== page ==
The Slingbox has only two status lights on the right, one for power and the other to indicate a network connection. The ‘n’ in the Sling logo is composed of a set of red LEDs which indicates whether or not streaming video is in progress. The box gets pretty hot so don’t put anything on top of it.
You plug in the cables at the rear of the Slingbox. There are ‘ins’ and ‘outs’ for co-ax aerial and S-Video/audio leads plus an ethernet port. It lacks Scart sockets, but there’s a Freeview as well as an analogue TV tuner. In my case I plugged my aerial downlead in to the righthand aerial socket and a fly-lead to the TV in the one next to it.
Next is the network connection. This has to be wired so, if your router is far from your TV, get PowerLine network adapters, such as these, to create a network using your home’s electrical circuits. Or buy a Wi-Fi bridge unit. The network status LED blinks if the Slingbox can’t pull an IP address from the router or your DHCP server.
With the hardware installed, it’s time to set up the SlingPlayer software on the PCs on which you want to be able to access home TV content. Although you get an installation disc, you may want to download the latest version from www.slingmedia.com or have the program check for updates during the installation process.
The UK version of the Slingbox is a PAL device (it can’t be used in France or the US) and you need to specify its physical location. You also need to choose the video input source: S-Video, composite or coaxial. A special composite video lead is supplied that crams the audio and video on to a single 3.5mm jack plug.
If you have a cable or satellite set-top box you need to specify that here. A special infrared cable link is provided to enable you to control your set-top box from afar if needs be. We’ve selected the internal tuner option. You can then choose between an analogue or DVB-T (Freeview) tuner. We chose the latter.
Next, the Slingbox scans for available channels. This can take a while for all the Freeview channels – scanning for analogue terrestrial channels, as shown here, is a far quicker process. A screen preview is provided, but don’t worry if nothing appears here – the TV pictures often spring to life a little later on.
You now have to enter two passwords, user and administrator. The former gives limited, and the latter complete, control over the Slingbox. You can install the SlingPlayer software on more than one PC, but it can be used by only one person at a time. Only the Administrator has the power to boot the other user off the system.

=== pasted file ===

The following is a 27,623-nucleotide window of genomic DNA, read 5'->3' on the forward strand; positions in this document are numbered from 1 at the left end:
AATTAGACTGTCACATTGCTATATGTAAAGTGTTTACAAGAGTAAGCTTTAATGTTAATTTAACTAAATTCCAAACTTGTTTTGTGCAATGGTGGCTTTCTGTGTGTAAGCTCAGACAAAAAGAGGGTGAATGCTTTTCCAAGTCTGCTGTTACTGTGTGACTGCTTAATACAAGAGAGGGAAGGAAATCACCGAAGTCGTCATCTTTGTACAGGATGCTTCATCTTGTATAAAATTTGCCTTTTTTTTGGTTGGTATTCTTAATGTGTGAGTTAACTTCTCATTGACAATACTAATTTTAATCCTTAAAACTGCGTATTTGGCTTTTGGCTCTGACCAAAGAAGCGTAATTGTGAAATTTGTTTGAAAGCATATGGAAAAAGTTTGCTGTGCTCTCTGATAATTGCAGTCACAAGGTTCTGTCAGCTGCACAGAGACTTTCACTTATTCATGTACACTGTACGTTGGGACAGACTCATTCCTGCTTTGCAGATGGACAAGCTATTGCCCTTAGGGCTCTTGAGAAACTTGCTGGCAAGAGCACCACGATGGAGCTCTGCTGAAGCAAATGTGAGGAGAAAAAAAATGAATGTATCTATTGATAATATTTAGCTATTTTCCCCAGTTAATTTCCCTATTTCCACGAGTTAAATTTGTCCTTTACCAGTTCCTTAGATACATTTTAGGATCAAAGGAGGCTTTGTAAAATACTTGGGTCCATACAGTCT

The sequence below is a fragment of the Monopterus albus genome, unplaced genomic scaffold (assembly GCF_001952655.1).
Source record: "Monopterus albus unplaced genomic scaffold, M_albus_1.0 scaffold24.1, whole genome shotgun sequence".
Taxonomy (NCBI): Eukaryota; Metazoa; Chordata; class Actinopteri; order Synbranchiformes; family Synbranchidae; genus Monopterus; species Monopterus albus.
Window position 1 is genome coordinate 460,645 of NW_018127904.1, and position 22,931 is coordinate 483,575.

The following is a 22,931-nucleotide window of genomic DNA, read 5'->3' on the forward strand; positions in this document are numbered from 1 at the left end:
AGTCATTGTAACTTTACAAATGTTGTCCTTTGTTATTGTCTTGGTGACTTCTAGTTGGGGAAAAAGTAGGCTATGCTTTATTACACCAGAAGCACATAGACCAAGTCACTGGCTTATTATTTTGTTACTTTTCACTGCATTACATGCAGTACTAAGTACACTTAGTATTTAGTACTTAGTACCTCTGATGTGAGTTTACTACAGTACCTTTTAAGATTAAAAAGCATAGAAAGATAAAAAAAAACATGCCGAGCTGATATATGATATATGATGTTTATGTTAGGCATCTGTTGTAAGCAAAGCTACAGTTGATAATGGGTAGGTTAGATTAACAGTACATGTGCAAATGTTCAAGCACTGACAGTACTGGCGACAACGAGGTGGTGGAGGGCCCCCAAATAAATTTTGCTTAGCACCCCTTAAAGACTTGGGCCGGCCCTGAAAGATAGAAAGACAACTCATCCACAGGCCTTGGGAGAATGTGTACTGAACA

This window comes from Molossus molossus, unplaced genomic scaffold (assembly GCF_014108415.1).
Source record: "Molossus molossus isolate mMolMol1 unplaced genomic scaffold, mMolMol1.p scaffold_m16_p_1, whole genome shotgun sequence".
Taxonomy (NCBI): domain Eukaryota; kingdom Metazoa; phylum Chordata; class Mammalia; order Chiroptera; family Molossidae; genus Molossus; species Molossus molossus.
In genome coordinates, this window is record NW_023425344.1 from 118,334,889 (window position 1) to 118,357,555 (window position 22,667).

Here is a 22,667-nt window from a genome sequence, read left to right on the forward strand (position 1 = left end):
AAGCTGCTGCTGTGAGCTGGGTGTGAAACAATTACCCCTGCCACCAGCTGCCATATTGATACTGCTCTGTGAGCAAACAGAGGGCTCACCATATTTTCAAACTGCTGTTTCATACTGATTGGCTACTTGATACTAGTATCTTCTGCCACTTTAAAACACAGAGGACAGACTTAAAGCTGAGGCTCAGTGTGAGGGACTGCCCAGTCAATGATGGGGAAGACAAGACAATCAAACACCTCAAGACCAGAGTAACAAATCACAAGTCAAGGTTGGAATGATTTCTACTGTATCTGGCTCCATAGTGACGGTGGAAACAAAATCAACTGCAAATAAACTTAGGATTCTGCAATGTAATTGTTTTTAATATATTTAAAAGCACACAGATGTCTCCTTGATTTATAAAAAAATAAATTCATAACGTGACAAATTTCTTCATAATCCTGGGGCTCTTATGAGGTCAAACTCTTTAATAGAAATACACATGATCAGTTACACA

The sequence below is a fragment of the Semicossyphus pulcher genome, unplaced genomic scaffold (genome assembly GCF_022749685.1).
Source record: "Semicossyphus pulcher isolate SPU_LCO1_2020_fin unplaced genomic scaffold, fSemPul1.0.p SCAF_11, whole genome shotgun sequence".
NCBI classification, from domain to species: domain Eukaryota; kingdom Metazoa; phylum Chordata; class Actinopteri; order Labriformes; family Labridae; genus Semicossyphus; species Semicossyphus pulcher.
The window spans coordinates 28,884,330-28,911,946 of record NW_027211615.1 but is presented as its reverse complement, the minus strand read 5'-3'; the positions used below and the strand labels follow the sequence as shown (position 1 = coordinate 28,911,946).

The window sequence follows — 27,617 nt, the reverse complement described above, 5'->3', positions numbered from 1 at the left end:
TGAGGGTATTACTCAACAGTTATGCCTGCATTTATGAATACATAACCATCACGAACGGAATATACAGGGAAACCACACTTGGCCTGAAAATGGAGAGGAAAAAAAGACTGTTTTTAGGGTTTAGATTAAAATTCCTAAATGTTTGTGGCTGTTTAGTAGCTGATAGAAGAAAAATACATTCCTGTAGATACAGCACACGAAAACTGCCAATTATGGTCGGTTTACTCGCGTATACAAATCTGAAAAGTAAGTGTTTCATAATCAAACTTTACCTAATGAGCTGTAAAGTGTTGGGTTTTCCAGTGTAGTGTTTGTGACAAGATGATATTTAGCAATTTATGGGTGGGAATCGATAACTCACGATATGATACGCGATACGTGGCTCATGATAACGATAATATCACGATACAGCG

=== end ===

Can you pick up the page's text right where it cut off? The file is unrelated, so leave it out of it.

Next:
If you want to remotely access your Slingbox it has to be able to ‘traverse’ your NAT router. Its UPnP (Universal Plug ‘n’ Play) setup should automatically configure the router, opening the required port, 5001, then forwarding it to the IP address of the Slingbox. When we did this the wizard told us it had worked but, in fact, it hadn’t.
Now you need to tell your router to send inbound traffic using a specific port to a specific IP address. Such port forwarding will send data to the Slingbox. To enable this, we had to create a ‘service’ – we clicked Add rule and created a service called Slingbox - then pointed it at the default Slingbox IP address, 192.168.0.237.
A free ‘finder’ service set up by Slingmedia enables you to locate your own Slingbox across the internet. Enter the Finder ID number provided with your box on the remote PC and you’ll connect to your Slingbox back home. The 32-digit Finder ID is a trifle long to remember so you might want to record it somewhere.
You can use the rather arduous remote control panel to channel-surf but it’s faster to populate the blank buttons in the Favourite Buttons bar, below the SlingPlayer screen, with those you watch most often. You can assign them the proper channel logos or, if no appropriate logo is supplied, can custom-design one from an image file.
SlingPlayer is easy to customise. A choice of four skins is available, ranging from the Classic to the Bauhaus. Additional skins for the player and remote control can be downloaded. The designs of dozens of different remote controls have been emulated and you can browse by brand to choose one that matches your telly.
When you connect remotely for the first time, you’ll need to tune the video to optimise picture quality. Analogue streaming inside a network occupies no more than 2Mbps (megabits per second) of bandwidth; less if you’re using Freeview. Remote viewing, thanks to bandwidth asymmetry, uses as little as 250Kbps.